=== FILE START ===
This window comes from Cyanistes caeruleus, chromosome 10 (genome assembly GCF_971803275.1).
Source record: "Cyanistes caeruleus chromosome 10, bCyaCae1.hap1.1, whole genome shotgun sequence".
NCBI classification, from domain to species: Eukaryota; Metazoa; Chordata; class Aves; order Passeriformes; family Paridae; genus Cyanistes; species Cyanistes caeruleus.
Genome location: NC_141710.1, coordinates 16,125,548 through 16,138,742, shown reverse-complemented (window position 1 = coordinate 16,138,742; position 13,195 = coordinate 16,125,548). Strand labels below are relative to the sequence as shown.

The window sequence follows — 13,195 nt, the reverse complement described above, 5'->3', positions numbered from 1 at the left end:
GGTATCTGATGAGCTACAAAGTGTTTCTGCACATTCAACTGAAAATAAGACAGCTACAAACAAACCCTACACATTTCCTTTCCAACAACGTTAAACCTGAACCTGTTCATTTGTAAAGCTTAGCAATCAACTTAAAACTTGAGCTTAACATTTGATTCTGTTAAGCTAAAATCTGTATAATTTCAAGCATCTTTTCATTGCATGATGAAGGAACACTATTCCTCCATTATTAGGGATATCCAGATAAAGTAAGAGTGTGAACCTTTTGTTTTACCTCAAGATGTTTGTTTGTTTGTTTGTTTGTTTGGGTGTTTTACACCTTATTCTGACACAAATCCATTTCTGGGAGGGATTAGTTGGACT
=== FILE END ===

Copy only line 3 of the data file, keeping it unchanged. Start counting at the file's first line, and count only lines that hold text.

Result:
NCBI classification, from domain to species: Eukaryota; Metazoa; Chordata; class Aves; order Passeriformes; family Paridae; genus Cyanistes; species Cyanistes caeruleus.